Ford Motor Company’s Rouge Complex in Dearborn, Mich., is a monumental symbol of America’s automotive manufacturing might. Initiated by Henry Ford in 1918, the Rouge was envisioned as the “perfect” industrial complex where raw materials could be processed, parts could be manufactured and vehicles could be assembled all on the same site.
Establishing a New Model for Sustainability
In 2000, Ford began a multi-billion dollar project to redevelop the entire center. It hired Walbridge to manage an expansive, three-tiered program that included: construction of a new body shop and a new final assembly building; upgrades to the infrastructure system that fed the complex with electricity, water, gas, compressed air and chilled water; and an extensive sustainability program that included significant, and in some cases untried, environmental improvements across all fronts.
Just as his great-grandfather had established a new model for auto-making, Bill Ford wanted to turn the Rouge into a 21st century model of sustainable manufacturing – balancing the business needs of automotive manufacturing with ecological and social concerns in the redesign of a brownfield site.
Walbridge utilized its decades of industrial construction experience to successfully direct a team of nationally recognized experts in architectural design, engineering, entertainment centers, landscape architecture, sustainability, LEED® certification, and storm-water management. Walbridge’s innovative project management techniques and sophisticated planning, reporting, and control systems made it possible for the group to deliver results that were faithful to the project’s grand scope and unprecedented ambitions.
Revitalizing an Icon
The sheer size of the Rouge redevelopment project was a major challenge. Revitalization of the 1,100-acre complex would involve demolition and removal of buildings, construction of more than 2 million square feet of new facilities, and replacement of a complex web of antiquated utility lines. Construction of a new body shop and final assembly building would have to proceed without impeding existing manufacturing operations in other parts of the Rouge.
Walbridge was also responsible for establishing the program, engineering management, contract management, site safety and other initiatives that involved five architectural engineering firms, a sustainable design consultant, municipal and county officials, and Ford’s representatives.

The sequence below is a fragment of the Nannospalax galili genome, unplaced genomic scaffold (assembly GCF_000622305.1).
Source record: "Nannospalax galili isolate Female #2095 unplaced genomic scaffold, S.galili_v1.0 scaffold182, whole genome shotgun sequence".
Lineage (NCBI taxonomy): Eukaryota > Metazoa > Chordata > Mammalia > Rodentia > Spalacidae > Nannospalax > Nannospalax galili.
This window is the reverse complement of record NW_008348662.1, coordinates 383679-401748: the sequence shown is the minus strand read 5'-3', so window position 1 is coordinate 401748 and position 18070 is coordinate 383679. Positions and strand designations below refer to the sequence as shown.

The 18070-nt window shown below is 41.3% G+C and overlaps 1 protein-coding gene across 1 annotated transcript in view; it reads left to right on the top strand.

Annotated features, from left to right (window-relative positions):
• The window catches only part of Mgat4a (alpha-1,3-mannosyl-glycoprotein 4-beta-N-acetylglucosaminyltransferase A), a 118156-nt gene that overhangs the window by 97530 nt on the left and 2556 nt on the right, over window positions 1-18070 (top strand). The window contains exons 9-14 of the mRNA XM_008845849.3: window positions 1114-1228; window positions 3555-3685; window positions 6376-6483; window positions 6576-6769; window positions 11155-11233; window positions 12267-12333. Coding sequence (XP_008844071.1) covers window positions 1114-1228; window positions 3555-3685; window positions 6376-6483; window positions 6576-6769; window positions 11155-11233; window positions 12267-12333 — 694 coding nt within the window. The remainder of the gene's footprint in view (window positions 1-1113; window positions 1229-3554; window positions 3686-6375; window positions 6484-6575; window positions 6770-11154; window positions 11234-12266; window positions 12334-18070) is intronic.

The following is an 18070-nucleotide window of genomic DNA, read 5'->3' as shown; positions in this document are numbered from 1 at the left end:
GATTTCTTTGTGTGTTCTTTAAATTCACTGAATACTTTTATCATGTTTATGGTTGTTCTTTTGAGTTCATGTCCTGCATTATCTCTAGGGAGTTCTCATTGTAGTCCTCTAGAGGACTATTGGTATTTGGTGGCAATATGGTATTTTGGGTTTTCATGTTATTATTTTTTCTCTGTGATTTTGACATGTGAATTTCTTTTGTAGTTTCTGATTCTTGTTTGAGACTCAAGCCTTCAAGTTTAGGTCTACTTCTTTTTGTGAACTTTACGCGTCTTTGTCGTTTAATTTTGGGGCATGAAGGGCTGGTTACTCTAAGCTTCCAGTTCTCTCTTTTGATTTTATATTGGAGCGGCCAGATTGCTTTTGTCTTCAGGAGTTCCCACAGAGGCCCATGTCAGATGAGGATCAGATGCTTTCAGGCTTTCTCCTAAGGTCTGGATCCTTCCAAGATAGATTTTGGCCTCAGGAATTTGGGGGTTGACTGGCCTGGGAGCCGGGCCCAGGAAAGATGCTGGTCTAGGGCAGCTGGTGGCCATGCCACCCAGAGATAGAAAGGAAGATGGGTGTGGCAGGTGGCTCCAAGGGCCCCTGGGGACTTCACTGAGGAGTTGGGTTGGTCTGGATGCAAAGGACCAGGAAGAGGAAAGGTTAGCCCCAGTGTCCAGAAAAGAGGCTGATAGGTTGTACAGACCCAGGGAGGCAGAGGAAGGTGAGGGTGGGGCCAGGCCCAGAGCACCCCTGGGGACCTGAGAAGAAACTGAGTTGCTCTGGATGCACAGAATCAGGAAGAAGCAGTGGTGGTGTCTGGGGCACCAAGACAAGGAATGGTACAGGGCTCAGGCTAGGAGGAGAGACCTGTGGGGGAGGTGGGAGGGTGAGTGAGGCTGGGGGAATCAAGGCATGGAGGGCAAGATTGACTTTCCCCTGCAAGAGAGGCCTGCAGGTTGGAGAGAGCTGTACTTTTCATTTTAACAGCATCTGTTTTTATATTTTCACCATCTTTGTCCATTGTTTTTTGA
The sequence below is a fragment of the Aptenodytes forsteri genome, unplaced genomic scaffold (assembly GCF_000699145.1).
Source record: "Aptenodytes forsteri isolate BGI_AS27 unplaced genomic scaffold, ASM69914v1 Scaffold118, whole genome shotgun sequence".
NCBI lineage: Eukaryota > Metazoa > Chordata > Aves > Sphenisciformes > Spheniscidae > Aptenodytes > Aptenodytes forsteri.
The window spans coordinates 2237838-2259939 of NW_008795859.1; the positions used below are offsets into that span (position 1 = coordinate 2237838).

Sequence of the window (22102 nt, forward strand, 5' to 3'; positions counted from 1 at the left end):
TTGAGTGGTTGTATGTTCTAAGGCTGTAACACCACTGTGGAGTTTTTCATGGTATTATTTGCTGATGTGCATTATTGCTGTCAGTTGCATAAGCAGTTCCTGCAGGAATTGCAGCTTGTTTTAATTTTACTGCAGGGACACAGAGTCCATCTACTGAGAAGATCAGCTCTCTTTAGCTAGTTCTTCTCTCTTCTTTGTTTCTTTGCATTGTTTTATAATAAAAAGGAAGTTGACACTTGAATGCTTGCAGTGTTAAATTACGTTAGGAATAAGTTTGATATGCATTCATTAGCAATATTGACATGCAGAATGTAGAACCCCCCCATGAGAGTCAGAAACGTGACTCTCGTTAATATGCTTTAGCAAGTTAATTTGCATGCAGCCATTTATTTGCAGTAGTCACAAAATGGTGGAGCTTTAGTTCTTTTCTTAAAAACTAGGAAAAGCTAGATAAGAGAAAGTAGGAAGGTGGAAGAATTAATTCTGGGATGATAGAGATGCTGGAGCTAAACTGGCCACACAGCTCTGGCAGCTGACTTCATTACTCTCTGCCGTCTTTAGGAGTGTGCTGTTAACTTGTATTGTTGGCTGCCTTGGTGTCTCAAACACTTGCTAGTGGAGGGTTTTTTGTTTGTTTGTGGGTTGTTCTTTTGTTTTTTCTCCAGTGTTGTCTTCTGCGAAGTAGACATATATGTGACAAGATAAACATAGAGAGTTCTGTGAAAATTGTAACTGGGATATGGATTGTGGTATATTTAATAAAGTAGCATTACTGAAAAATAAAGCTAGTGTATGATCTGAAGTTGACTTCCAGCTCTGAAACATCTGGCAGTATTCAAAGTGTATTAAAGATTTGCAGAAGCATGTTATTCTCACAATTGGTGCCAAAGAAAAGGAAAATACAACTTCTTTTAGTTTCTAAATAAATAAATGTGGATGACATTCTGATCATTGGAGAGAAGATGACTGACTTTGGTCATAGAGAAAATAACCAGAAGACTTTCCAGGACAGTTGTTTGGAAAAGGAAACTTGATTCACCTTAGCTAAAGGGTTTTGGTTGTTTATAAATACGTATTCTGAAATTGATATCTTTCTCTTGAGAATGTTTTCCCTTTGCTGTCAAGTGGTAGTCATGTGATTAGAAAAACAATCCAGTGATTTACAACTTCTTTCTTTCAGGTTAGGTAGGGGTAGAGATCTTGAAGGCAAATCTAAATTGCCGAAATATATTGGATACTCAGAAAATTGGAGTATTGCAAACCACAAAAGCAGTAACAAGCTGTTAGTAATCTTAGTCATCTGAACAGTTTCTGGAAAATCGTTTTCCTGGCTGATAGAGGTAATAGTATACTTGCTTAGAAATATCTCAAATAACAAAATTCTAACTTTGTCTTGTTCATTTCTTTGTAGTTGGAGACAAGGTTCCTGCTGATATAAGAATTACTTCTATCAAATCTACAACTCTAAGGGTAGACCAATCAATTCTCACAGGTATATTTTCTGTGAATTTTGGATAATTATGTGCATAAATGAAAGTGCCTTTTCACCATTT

Balancing the need to revitalize an automotive manufacturing center with the aspiration of making it an environmental model for the future was also a significant challenge.
Walbridge fully utilized its construction management knowledge base and expertise to research sustainability ideas, test and evaluate them, and then make recommendations on the right components that would build the best systems for each aspect of the project.
McDonough & Partners, a nationally recognized sustainable design expert, introduced new concepts that hadn’t been tried before in automotive manufacturing. Walbridge translated those sustainability ideas into methods that would work in a manufacturing environment.
For example, the roof atop the final assembly building is a 454,000-square-foot living roof. Designed to reduce storm water runoff, the roof also provides solar shading of the surface and established a natural habitat for birds and other wildlife. It features a base of 4 inches of soil with grasses and sedum plantings. Multiple materials used in sub-layers were tested before final choices were selected. The installed roof system was just 25 percent of its original weight and cost less than anticipated.
Inside one of the buildings, a thermal storage chiller with a 1.3 million gallon tank is used to chill water in place of traditional mechanical equipment. Water inside the tank is cooled at a steady rate and is drawn from as required. It was one of several cases where a solution was created that utilized less equipment, reduced energy usage and delivered a positive result at a lower capital expenditure.
The Sustainability Program also included the planting of more than 10,000 plants, trees and shrubs, the use of photovoltaics, fuel cells and 400-foot deep thermal wells.
Sustainable Solutions for the Future
The Rouge redevelopment project delivered more than just 2 million square feet of flexible, state of the art manufacturing facilities. It tested the boundaries of sustainable ideas and set a standard for their use at a major automotive manufacturing site.
The revitalized Ford Rouge Center features lean, flexible and sustainable manufacturing processes. The Dearborn Truck Plant can handle three vehicle platforms and nine models on a single assembly line. And visitors to the Rouge Visitor Center can enjoy a multimedia experience and a tour of the truck plant. In line with the overall focus on sustainability, the Visitor Center is LEED® Gold certified.
Walbridge took a global leader’s vision, added construction perspective and discipline, and delivered reliable, sustainable systems that will yield benefits for decades to come.